A singer, speaker, or instrumentalist had to know how to manipulate their position in front of the recording horn to fully take advantage of the properties of the recording horn and diaphragm. As contemporary pop singers “work the mic,” a singer recording in the acoustic days had to “work the horn.” This often involved the performer suspending him or herself in the arms of someone who possessed both physical strength and knowledge of the piece.
A Professional Recordist Speaks
In a September 1905 piece from Talking Machine News, titled “Reflections of a Recording Director,” P. J. Packman detailed more of the travails in recording the feminine voice. Packman later gained recognition for developing a long-play recording, known as the Marathon Record.
It is amusing to see the doubtful look which appears on the face of a singer as he comes up against the recording machine for the first time. The instrument, of course, is veiled, and all the singer is aware of is the recording horn protruding for all the world like some grim Long Tom. Some lady singers need a lot of persuading, and get into position as gingerly as if they were facing a veritable infernal machine. Immediately behind the singer is the back of the piano, and to get a fairly loud accompaniment it is necessary for the pianist to thump with a vigour which is hardly classic. The singer standing in front of the sound board is almost deafened until the strangeness of the situation wears off.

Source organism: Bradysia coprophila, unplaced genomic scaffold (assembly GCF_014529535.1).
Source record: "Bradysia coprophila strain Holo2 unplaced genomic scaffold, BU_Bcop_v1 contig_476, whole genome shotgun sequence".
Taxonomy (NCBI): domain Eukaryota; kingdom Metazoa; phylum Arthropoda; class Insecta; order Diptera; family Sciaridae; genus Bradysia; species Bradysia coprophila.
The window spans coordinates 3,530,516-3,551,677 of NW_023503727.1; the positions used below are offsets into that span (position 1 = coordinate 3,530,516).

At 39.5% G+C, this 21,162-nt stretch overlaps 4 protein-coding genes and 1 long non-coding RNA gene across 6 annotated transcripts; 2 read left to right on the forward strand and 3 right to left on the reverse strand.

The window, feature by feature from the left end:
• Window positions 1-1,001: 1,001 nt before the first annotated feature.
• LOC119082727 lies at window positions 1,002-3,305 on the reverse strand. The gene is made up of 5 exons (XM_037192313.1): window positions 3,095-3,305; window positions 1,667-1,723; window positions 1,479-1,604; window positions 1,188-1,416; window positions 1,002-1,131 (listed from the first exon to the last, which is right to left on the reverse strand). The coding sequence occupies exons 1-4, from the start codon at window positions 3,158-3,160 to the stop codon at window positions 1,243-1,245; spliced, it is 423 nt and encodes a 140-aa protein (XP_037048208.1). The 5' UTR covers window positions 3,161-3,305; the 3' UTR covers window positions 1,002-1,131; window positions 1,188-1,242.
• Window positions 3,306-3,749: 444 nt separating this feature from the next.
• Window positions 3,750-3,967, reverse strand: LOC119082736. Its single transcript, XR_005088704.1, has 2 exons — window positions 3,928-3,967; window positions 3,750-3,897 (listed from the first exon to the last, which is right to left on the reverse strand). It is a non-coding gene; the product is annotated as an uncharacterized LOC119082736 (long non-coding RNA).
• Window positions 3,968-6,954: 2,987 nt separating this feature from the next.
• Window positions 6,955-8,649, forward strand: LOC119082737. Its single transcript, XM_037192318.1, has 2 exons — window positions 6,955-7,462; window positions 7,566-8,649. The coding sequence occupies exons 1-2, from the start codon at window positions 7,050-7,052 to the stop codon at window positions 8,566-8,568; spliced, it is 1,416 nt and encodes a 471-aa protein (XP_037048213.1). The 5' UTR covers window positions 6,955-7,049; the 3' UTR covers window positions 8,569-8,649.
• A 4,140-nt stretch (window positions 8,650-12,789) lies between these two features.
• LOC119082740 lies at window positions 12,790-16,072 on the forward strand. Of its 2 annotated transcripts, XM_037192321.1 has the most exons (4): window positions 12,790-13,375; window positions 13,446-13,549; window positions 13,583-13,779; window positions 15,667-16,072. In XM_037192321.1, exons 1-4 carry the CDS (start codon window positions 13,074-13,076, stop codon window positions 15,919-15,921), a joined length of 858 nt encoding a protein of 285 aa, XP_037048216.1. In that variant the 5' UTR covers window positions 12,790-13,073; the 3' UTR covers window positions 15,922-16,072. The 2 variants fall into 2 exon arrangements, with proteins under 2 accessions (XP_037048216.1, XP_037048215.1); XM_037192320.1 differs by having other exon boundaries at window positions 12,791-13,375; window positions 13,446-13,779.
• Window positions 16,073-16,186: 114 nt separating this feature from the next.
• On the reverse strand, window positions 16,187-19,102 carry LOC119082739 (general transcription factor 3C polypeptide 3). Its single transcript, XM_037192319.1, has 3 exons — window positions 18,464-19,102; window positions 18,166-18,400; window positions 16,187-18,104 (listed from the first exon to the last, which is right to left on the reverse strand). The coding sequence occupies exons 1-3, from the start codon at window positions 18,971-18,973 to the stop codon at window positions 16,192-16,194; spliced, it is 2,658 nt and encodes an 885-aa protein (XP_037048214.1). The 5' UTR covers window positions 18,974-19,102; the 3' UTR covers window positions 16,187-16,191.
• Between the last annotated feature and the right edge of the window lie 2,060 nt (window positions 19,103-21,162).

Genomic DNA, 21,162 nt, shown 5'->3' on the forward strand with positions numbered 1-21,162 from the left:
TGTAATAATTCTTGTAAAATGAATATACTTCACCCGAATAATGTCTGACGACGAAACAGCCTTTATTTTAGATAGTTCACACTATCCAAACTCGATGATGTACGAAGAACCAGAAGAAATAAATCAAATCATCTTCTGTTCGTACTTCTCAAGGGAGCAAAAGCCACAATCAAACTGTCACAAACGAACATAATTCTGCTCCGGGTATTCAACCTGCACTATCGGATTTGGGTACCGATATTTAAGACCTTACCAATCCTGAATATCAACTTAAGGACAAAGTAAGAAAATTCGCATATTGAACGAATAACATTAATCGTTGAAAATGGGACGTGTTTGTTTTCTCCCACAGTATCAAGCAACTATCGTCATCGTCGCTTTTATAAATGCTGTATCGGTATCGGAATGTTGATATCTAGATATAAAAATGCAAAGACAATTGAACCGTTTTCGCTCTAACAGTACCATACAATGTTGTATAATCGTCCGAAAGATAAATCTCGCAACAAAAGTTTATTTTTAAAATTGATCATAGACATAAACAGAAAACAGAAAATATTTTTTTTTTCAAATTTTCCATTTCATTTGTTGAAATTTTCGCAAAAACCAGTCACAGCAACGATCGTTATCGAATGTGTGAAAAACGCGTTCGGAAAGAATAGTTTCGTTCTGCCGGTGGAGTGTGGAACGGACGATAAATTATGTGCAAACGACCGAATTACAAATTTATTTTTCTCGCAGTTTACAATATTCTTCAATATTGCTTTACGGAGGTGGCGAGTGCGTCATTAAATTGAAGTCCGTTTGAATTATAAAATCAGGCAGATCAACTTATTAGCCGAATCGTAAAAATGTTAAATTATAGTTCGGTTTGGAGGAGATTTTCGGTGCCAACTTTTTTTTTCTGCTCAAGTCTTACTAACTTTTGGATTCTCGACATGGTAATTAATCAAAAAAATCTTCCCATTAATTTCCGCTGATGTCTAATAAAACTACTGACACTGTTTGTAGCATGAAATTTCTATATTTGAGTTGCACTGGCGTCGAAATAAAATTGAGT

The rigors and act of guiding the artist’s distance to and from the horn could have been misconstrued, as Packman describes a scene from a Milan recording session,
I was obliged to hold the lady firmly with both hands and guide her the right distance from the machine so that every expression of the voice might be faithfully recorded. A stranger coming in might have mistaken me for the lover in the piece.
True, stage artists who were not accustomed to the finer points of recording could produce satisfactory results. An example is Nora Bayes, whose 1910 recording of “Has Anybody Here Seen Kelly” is a bit distant and slightly out-of-focus on disc. However, her recorded performances were satisfactory enough that she recorded copiously.
With patience, practice, and most of all, experience, successful voice recordings during the acoustical era were not an unusual occurrence. This was illustrated time and again by a singer, who not unlike May Irwin, had a light, smallish voice. However, unlike Irwin, veteran recording artist Ada Jones had successfully mastered the art of recording mechanically, consistently producing clear, lifelike performances.